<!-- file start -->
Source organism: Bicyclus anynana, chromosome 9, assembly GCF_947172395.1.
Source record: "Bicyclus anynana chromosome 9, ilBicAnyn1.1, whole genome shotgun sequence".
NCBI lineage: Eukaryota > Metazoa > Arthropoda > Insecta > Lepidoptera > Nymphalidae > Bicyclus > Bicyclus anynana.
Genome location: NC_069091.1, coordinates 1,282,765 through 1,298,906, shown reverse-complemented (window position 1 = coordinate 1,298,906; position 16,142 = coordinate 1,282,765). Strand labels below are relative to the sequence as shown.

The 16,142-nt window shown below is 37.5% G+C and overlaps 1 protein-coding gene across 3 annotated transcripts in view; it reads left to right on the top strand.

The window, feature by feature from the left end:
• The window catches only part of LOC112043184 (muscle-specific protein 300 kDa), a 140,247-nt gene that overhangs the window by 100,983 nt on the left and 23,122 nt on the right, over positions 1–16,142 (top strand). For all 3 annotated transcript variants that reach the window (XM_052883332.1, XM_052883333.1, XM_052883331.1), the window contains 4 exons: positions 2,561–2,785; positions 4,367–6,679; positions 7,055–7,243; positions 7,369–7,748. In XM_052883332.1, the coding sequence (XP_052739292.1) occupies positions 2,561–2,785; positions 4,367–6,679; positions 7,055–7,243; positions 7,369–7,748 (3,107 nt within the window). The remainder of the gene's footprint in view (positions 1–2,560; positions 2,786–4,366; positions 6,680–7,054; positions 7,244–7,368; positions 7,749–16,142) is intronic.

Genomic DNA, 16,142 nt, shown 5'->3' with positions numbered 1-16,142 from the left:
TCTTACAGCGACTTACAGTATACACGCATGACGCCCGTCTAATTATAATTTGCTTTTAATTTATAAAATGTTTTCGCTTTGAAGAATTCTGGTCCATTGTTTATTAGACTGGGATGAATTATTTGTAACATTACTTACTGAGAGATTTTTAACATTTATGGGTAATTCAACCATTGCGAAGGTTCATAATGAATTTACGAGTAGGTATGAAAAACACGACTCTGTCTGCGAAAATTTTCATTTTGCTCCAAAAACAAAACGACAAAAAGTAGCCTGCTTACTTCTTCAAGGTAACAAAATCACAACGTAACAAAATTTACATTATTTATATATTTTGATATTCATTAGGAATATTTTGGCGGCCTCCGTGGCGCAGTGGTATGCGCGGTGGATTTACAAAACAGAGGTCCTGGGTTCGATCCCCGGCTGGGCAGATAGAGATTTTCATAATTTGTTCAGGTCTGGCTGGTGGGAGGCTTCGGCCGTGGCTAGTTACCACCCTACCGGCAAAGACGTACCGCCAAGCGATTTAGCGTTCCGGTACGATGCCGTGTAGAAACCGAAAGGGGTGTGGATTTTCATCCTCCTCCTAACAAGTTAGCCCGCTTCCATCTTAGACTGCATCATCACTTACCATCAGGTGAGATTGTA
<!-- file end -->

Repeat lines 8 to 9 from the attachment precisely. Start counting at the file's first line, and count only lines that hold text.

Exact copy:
Genomic DNA, 16,142 nt, shown 5'->3' with positions numbered 1-16,142 from the left:
TCTTACAGCGACTTACAGTATACACGCATGACGCCCGTCTAATTATAATTTGCTTTTAATTTATAAAATGTTTTCGCTTTGAAGAATTCTGGTCCATTGTTTATTAGACTGGGATGAATTATTTGTAACATTACTTACTGAGAGATTTTTAACATTTATGGGTAATTCAACCATTGCGAAGGTTCATAATGAATTTACGAGTAGGTATGAAAAACACGACTCTGTCTGCGAAAATTTTCATTTTGCTCCAAAAACAAAACGACAAAAAGTAGCCTGCTTACTTCTTCAAGGTAACAAAATCACAACGTAACAAAATTTACATTATTTATATATTTTGATATTCATTAGGAATATTTTGGCGGCCTCCGTGGCGCAGTGGTATGCGCGGTGGATTTACAAAACAGAGGTCCTGGGTTCGATCCCCGGCTGGGCAGATAGAGATTTTCATAATTTGTTCAGGTCTGGCTGGTGGGAGGCTTCGGCCGTGGCTAGTTACCACCCTACCGGCAAAGACGTACCGCCAAGCGATTTAGCGTTCCGGTACGATGCCGTGTAGAAACCGAAAGGGGTGTGGATTTTCATCCTCCTCCTAACAAGTTAGCCCGCTTCCATCTTAGACTGCATCATCACTTACCATCAGGTGAGATTGTA